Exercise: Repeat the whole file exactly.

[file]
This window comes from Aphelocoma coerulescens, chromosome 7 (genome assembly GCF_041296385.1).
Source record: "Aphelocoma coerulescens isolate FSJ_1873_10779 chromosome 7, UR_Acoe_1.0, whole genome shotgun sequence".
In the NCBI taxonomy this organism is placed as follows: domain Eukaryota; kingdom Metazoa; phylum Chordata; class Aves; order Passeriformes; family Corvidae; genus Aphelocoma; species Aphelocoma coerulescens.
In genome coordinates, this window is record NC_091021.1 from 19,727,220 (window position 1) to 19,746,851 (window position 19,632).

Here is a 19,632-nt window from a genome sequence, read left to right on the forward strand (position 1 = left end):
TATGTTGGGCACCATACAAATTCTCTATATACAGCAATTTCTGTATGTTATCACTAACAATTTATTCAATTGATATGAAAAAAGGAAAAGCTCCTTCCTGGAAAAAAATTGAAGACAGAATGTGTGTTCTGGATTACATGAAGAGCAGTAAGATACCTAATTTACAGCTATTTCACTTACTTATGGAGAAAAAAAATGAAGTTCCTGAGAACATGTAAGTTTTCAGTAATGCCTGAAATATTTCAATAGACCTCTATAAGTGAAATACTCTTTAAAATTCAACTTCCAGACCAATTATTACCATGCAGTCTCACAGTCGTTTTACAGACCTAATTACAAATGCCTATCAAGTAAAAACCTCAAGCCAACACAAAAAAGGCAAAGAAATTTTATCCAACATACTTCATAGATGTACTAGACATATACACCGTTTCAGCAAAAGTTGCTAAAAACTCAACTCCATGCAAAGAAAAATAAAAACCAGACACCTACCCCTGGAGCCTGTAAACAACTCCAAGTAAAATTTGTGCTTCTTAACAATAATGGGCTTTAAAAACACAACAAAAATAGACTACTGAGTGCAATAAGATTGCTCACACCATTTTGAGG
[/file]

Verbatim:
This window comes from Aphelocoma coerulescens, chromosome 7 (genome assembly GCF_041296385.1).
Source record: "Aphelocoma coerulescens isolate FSJ_1873_10779 chromosome 7, UR_Acoe_1.0, whole genome shotgun sequence".
In the NCBI taxonomy this organism is placed as follows: domain Eukaryota; kingdom Metazoa; phylum Chordata; class Aves; order Passeriformes; family Corvidae; genus Aphelocoma; species Aphelocoma coerulescens.
In genome coordinates, this window is record NC_091021.1 from 19,727,220 (window position 1) to 19,746,851 (window position 19,632).

Here is a 19,632-nt window from a genome sequence, read left to right on the forward strand (position 1 = left end):
TATGTTGGGCACCATACAAATTCTCTATATACAGCAATTTCTGTATGTTATCACTAACAATTTATTCAATTGATATGAAAAAAGGAAAAGCTCCTTCCTGGAAAAAAATTGAAGACAGAATGTGTGTTCTGGATTACATGAAGAGCAGTAAGATACCTAATTTACAGCTATTTCACTTACTTATGGAGAAAAAAAATGAAGTTCCTGAGAACATGTAAGTTTTCAGTAATGCCTGAAATATTTCAATAGACCTCTATAAGTGAAATACTCTTTAAAATTCAACTTCCAGACCAATTATTACCATGCAGTCTCACAGTCGTTTTACAGACCTAATTACAAATGCCTATCAAGTAAAAACCTCAAGCCAACACAAAAAAGGCAAAGAAATTTTATCCAACATACTTCATAGATGTACTAGACATATACACCGTTTCAGCAAAAGTTGCTAAAAACTCAACTCCATGCAAAGAAAAATAAAAACCAGACACCTACCCCTGGAGCCTGTAAACAACTCCAAGTAAAATTTGTGCTTCTTAACAATAATGGGCTTTAAAAACACAACAAAAATAGACTACTGAGTGCAATAAGATTGCTCACACCATTTTGAGG